I just wish the filmmakers had the good sense to leave out all the sidebars and concentrate on the concert. The Song Remains the Same could have been a great document of Led Zeppelin live, but as it stands, the movie is too disjointed to function as a successful concert flick. At least the music’s usually good, so if you can ignore the visual inconsistencies, it provides a solid listening experience.

The DVD Grades: Picture B+/ Audio A-/ Bonus B-

Led Zeppelin: The Song Remains the Same appears in an aspect ratio of approximately 1.85:1 on this single-sided, double-layered DVD; the image has been enhanced for 16X9 televisions. I didn’t expect much from the visuals of Song, which meant the solid transfer came as a pleasant surprise.

Without question, the concert shots looked the best. These showed startlingly good reproduction for the most part. Sharpness faltered slightly on occasion – usually in wide shots - but the live elements usually appeared crisp and concise. I noticed no shimmering, jaggies or edge enhancement, and source flaws seemed mostly absent for the concert bits. They also demonstrated nice color reproduction, as the stage lighting was full and rich. Blacks were deep and dense, and low-light shots seemed smooth and clear. Some crowd images could be a bit too dark, but that was to be expected. I felt quite impressed with the live shots.

Unfortunately, the film lost some points when it left the stage. Most of the staged interludes looked fine, though they could be a little soft at times and they showed a few specks and marks. The backstage footage was the weakest aspect of the film. Those shots tended to be murky and grainy, and they lacked great delineation.

These somewhat problematic aspects of Song didn’t dominate, so they shouldn’t be taken as major concerns. Since most of the movie concentrated on the live shots, the majority of it looked great. The non-stage scenes caused enough concerns to knock down my grade to a “B+”, but I thought the transfer was quite good as a whole. I expect that Song has probably never looked this strong.

Or sounded so wonderful either. Song came with both Dolby Digital 5.1 and DTS 5.1 soundtracks. I discerned virtually no differences between the two, as I thought they sounded very similar.

That meant that they sounded similarly good. As one might expect from a concert presentation, the soundfield mostly focused on the forward spectrum. The music showed very nice stereo delineation. Vocals remained centered, while Page’s guitar usually came from the front right and Bonham’s drums veered toward the front left. When Jones played organ, those elements also came from the left.

The track used a few musical gimmicks – like some vocal ping-ponging in the rear for a brief moment or the “all around the room” theatrics of Page’s guitar during “Dazed and Confused” – but usually stayed with a straightforward mix. Other than those occasional gimmicks, the surrounds mostly focused on crowd noise and musical reinforcement. Not much in the way of unique material cropped up back there, and that was fine with me.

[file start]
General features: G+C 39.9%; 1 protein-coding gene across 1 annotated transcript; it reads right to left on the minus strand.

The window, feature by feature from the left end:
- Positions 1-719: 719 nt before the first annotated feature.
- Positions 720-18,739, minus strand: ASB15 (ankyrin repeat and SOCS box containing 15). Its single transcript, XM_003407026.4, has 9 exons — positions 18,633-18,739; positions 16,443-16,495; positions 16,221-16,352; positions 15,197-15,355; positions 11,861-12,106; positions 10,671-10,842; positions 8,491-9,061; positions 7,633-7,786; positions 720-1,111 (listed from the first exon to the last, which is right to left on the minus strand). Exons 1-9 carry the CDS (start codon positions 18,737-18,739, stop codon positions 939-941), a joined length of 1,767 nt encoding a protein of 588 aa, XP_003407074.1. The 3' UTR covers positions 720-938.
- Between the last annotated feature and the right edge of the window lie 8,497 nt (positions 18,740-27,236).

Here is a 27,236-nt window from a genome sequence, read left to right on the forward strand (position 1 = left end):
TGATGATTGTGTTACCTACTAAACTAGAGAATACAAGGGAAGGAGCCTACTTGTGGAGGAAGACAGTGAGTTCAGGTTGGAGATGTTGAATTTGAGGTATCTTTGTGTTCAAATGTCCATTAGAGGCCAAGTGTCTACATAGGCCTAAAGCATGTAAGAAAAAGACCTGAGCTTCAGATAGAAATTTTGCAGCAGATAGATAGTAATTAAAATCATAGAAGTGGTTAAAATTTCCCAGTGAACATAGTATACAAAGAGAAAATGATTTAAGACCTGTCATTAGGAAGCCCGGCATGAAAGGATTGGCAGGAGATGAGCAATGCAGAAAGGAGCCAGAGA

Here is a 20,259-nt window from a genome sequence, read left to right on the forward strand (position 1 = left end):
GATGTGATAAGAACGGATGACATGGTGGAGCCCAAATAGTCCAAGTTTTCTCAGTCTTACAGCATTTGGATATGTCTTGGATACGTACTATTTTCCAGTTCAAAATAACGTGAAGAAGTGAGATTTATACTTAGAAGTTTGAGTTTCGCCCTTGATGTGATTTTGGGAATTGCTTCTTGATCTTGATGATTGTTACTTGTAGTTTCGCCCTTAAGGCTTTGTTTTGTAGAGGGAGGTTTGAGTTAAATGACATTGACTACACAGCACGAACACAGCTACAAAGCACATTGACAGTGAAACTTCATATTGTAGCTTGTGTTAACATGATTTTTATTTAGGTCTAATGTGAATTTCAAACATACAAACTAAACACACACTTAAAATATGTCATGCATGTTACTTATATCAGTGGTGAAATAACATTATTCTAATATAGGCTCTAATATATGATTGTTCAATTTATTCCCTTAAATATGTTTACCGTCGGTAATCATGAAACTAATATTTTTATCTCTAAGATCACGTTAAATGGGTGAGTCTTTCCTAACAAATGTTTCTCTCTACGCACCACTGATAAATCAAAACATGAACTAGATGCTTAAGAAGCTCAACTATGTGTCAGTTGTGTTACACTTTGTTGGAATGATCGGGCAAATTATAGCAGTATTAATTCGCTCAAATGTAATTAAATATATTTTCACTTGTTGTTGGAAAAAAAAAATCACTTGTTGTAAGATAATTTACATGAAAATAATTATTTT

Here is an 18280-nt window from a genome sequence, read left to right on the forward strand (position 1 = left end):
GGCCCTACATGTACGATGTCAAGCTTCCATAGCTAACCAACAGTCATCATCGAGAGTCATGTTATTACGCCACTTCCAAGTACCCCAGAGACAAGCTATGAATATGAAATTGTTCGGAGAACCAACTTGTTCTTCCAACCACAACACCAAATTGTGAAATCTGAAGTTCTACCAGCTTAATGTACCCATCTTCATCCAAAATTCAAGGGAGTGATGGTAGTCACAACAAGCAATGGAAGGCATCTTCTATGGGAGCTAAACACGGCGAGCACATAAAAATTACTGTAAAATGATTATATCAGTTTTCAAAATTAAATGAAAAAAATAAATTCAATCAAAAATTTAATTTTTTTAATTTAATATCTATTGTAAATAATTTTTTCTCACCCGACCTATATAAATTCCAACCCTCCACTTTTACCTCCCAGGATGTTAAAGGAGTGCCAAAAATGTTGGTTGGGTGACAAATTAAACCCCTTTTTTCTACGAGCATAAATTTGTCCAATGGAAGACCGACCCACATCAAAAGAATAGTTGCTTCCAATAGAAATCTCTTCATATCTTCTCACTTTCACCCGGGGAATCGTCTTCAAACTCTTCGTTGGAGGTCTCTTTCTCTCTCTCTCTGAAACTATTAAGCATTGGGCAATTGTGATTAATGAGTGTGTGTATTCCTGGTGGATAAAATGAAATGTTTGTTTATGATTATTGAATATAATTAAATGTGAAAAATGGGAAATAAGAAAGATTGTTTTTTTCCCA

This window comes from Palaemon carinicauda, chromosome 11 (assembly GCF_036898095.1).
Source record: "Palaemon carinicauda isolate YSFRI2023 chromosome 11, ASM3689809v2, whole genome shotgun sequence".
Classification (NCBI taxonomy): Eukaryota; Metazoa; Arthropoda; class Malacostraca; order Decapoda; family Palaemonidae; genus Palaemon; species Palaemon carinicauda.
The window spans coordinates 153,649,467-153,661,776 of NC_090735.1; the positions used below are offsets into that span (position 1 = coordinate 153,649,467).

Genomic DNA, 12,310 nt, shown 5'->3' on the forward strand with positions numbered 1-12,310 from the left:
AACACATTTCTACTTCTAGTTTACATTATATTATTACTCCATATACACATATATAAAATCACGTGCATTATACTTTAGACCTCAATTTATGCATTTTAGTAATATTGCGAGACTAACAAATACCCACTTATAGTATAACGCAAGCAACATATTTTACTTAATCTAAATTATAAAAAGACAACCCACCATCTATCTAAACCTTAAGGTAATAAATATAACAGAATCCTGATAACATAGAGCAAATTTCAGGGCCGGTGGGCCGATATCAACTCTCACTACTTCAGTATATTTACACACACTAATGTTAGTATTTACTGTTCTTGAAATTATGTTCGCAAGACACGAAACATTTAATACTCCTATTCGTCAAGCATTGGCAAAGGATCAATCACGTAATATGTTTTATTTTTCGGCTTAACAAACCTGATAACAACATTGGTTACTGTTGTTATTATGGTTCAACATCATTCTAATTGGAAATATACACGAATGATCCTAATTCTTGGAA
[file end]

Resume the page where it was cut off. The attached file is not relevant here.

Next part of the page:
Audio quality seemed quite strong. Vocals were consistently natural and concise, and all the instruments boasted positive reproduction. Guitars showed good bite and sizzle, while drums offered the expected punch and power. Bass response was pretty deep and warm, and highs sounded clear and crisp. The sound deteriorated a little during some of the backstage sequences, but those were minor enough to not cause problems. I felt very pleased with this high quality pair of soundtracks.

All of the set’s extras appear on DVD Two. The Tampa News Report lasts three minutes, 25 seconds and gives us a look at the band’s allegedly record-breaking 1973 visit to Florida. It’s amusing due to the somewhat smarmy and condescending attitudes of the reporters, and we get a decent look at the band as well. This turns into a neat little addition.

A few bonus performances appear. Outtakes from the shows filmed for Song, we find “Over the Hills and Far Away”, “Celebration Day”, “Misty Mountain Hop” and “The Ocean”. The tunes receive good treatment on the DVD; they came with 16X9 enhancement and also boasted the same three audio options found for the main flick. These added tracks are a great treat.

For an eight-minute and 21-second interview, we move to Boating Down the Thames. Here BBC reporter Michael Appleton chats with Robert Plant and manager Peter Grant about Song, mostly in connection with the flick’s fantasy sequences as well as some aspects of its exhibition. Grant and Plant offer some decent insights about the production, and they even attempt to justify the existence of the idiotic fantasy scenes, even though they recognize their pretensions. This turns into a good little chat.

Back before he became a big-time movie director, Cameron Crowe was a journalist. In that guise he leads a 14-minute and 59-second Radio Profile Spotlight. Connected to Song, the audio piece mixes Crowe’s notes about the band and Led Zep music. I hoped this would be an informative look at Led Zep, but beyond some basics about their start and evolution, it mostly acts to promote Song. The facts Crowe presents are commonly known, so this piece doesn’t intrigue as anything more than a historical curiosity.

In addition to the film’s trailer, we get a five-minute and three-second clip called The Robbery. This is another news clip that examines the theft of box office receipts after the band’s MSG shows. We see some of this in Song, but it’s good to get an extended glimpse of the material.

Maybe someday someone will recut The Song Remains the Same to omit all the extraneous footage and show only live material. Unless that happens, Song will remain a frustrating document of vintage Led Zeppelin. While it provides a lot of good music, the visual excesses make it a chore to watch at times. The DVD gives us very good to excellent picture and audio quality as well as a small collection of extras highlighted by four deleted songs. The Led Zeppelin DVD remains the best look at the band’s live work, but there’s enough quality on display during Song to make it merit your attention.

Viewer Film Ratings: 4.5625 Stars Number of Votes: 16